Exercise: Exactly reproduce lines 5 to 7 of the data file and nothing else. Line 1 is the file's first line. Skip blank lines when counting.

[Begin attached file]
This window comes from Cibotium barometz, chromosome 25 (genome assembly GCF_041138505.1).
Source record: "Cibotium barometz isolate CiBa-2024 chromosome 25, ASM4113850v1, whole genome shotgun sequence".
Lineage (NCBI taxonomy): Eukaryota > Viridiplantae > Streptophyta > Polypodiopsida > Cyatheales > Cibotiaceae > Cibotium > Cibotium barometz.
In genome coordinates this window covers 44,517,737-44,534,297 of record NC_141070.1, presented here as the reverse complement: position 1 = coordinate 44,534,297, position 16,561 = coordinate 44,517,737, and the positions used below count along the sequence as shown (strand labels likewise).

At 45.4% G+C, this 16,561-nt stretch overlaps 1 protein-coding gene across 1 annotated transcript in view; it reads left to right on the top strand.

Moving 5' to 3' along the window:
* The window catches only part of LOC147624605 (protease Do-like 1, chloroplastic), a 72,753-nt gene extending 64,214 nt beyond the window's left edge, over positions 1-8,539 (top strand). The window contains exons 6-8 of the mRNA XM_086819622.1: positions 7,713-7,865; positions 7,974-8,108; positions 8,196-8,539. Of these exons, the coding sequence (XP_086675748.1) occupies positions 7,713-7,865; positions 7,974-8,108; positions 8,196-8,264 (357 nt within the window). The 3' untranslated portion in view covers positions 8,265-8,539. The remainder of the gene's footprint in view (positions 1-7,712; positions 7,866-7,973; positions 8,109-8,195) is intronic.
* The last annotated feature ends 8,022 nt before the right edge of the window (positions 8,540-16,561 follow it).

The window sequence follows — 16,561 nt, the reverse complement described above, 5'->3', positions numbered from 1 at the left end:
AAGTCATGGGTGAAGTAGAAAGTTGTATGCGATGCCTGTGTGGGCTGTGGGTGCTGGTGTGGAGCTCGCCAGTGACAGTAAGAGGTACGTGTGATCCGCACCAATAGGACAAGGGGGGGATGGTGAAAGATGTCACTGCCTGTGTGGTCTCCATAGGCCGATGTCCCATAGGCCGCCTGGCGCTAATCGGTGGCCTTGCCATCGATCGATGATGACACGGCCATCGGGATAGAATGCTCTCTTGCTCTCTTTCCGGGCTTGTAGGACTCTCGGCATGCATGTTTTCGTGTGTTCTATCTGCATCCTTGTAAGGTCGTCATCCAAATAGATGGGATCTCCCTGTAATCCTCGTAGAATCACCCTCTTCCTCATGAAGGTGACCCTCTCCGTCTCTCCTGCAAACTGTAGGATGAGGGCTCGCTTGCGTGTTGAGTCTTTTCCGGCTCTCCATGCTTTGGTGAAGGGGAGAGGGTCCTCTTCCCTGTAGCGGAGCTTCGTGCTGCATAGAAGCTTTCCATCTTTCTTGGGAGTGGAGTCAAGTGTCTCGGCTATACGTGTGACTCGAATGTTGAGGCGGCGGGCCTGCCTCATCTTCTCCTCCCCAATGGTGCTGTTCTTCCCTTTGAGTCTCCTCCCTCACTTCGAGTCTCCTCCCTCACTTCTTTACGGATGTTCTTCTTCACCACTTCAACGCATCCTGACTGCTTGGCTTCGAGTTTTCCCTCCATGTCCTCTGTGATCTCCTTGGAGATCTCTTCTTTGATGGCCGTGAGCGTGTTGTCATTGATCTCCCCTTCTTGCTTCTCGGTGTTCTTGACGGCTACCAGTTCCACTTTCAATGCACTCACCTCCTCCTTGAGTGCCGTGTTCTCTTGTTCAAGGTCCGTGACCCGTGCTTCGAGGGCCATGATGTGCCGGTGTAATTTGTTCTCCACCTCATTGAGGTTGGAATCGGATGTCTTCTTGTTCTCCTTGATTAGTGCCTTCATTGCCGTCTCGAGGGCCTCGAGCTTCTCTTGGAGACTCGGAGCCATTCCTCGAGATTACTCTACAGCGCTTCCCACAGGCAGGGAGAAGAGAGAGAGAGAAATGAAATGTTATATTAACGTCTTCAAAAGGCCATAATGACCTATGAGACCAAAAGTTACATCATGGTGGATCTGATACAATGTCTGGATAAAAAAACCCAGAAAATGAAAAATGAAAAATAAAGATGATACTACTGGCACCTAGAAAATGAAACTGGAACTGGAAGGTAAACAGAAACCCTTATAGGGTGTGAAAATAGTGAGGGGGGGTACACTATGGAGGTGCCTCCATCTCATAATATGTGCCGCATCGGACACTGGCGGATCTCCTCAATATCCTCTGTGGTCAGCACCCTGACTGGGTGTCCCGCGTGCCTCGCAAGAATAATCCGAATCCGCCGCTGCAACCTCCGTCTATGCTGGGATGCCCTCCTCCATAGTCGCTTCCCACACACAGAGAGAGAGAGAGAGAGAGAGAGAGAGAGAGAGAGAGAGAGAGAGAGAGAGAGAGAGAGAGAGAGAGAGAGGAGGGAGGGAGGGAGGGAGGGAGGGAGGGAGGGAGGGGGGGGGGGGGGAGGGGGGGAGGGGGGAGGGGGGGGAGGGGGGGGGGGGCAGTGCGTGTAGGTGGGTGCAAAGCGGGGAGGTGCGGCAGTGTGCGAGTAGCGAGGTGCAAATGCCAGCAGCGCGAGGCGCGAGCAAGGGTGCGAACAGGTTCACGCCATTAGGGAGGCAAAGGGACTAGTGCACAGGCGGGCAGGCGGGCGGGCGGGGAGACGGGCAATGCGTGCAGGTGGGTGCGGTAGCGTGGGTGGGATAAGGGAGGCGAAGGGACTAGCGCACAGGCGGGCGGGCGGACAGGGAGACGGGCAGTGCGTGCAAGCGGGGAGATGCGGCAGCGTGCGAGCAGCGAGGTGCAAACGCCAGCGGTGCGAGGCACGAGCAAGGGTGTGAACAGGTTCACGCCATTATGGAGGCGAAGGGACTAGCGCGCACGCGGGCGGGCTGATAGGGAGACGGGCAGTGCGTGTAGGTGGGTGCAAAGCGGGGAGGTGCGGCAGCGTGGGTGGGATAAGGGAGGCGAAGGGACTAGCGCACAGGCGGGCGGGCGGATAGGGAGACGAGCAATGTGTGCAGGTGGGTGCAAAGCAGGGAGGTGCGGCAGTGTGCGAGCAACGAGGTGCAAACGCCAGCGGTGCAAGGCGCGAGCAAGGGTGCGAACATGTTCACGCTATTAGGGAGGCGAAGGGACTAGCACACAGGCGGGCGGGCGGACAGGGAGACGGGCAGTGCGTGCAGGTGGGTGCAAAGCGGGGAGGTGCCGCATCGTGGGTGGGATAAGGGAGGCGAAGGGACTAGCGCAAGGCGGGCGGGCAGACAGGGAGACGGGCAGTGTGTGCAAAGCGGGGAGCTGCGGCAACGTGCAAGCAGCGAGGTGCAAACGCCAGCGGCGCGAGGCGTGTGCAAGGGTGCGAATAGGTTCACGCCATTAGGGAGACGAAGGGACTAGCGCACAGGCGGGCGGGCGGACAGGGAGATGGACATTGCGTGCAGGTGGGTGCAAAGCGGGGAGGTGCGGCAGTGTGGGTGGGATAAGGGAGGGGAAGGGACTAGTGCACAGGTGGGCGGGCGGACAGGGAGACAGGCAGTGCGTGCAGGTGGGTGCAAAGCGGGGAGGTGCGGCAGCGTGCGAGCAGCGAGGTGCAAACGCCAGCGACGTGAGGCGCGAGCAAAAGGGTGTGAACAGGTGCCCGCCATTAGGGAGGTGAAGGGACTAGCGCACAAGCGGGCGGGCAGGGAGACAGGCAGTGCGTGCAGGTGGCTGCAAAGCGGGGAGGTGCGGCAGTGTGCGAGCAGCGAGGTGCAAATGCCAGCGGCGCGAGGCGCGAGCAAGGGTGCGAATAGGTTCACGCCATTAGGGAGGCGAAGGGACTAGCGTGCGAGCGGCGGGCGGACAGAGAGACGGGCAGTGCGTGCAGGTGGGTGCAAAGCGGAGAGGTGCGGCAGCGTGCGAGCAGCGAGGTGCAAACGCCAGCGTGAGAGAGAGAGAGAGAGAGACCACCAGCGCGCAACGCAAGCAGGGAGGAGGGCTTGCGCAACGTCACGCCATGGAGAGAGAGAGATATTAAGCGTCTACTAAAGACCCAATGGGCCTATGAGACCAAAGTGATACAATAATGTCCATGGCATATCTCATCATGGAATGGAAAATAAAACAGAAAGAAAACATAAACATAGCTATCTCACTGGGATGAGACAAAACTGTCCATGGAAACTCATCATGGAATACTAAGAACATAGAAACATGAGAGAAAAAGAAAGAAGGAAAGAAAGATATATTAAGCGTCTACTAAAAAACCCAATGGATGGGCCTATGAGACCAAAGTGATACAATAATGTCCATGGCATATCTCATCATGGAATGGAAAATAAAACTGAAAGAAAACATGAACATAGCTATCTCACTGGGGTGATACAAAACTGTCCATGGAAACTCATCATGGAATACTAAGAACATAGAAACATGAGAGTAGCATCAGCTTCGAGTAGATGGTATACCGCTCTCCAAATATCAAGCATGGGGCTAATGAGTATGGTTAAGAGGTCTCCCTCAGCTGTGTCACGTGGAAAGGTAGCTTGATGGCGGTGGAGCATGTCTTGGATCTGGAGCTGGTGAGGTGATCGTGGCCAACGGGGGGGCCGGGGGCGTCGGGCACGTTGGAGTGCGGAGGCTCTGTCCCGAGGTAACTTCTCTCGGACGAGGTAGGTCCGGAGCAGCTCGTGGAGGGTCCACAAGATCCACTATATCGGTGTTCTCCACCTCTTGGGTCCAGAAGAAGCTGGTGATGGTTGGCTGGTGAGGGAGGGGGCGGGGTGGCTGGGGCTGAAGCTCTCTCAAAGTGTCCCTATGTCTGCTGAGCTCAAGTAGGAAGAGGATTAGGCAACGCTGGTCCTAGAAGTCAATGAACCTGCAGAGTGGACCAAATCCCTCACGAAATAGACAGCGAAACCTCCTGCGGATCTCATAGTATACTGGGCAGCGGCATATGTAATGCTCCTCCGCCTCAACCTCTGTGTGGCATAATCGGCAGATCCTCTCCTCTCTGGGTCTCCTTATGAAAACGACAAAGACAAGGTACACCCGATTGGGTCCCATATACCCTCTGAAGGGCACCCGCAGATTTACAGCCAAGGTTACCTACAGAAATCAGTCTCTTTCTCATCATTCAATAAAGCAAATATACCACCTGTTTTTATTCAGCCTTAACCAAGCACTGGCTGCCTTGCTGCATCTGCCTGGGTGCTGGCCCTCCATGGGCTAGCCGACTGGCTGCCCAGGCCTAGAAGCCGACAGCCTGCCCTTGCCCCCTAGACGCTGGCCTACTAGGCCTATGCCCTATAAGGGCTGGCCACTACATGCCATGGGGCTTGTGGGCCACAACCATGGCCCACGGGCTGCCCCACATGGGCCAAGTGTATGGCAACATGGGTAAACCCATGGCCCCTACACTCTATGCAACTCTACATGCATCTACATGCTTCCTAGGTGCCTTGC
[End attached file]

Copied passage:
At 45.4% G+C, this 16,561-nt stretch overlaps 1 protein-coding gene across 1 annotated transcript in view; it reads left to right on the top strand.

Moving 5' to 3' along the window:
* The window catches only part of LOC147624605 (protease Do-like 1, chloroplastic), a 72,753-nt gene extending 64,214 nt beyond the window's left edge, over positions 1-8,539 (top strand). The window contains exons 6-8 of the mRNA XM_086819622.1: positions 7,713-7,865; positions 7,974-8,108; positions 8,196-8,539. Of these exons, the coding sequence (XP_086675748.1) occupies positions 7,713-7,865; positions 7,974-8,108; positions 8,196-8,264 (357 nt within the window). The 3' untranslated portion in view covers positions 8,265-8,539. The remainder of the gene's footprint in view (positions 1-7,712; positions 7,866-7,973; positions 8,109-8,195) is intronic.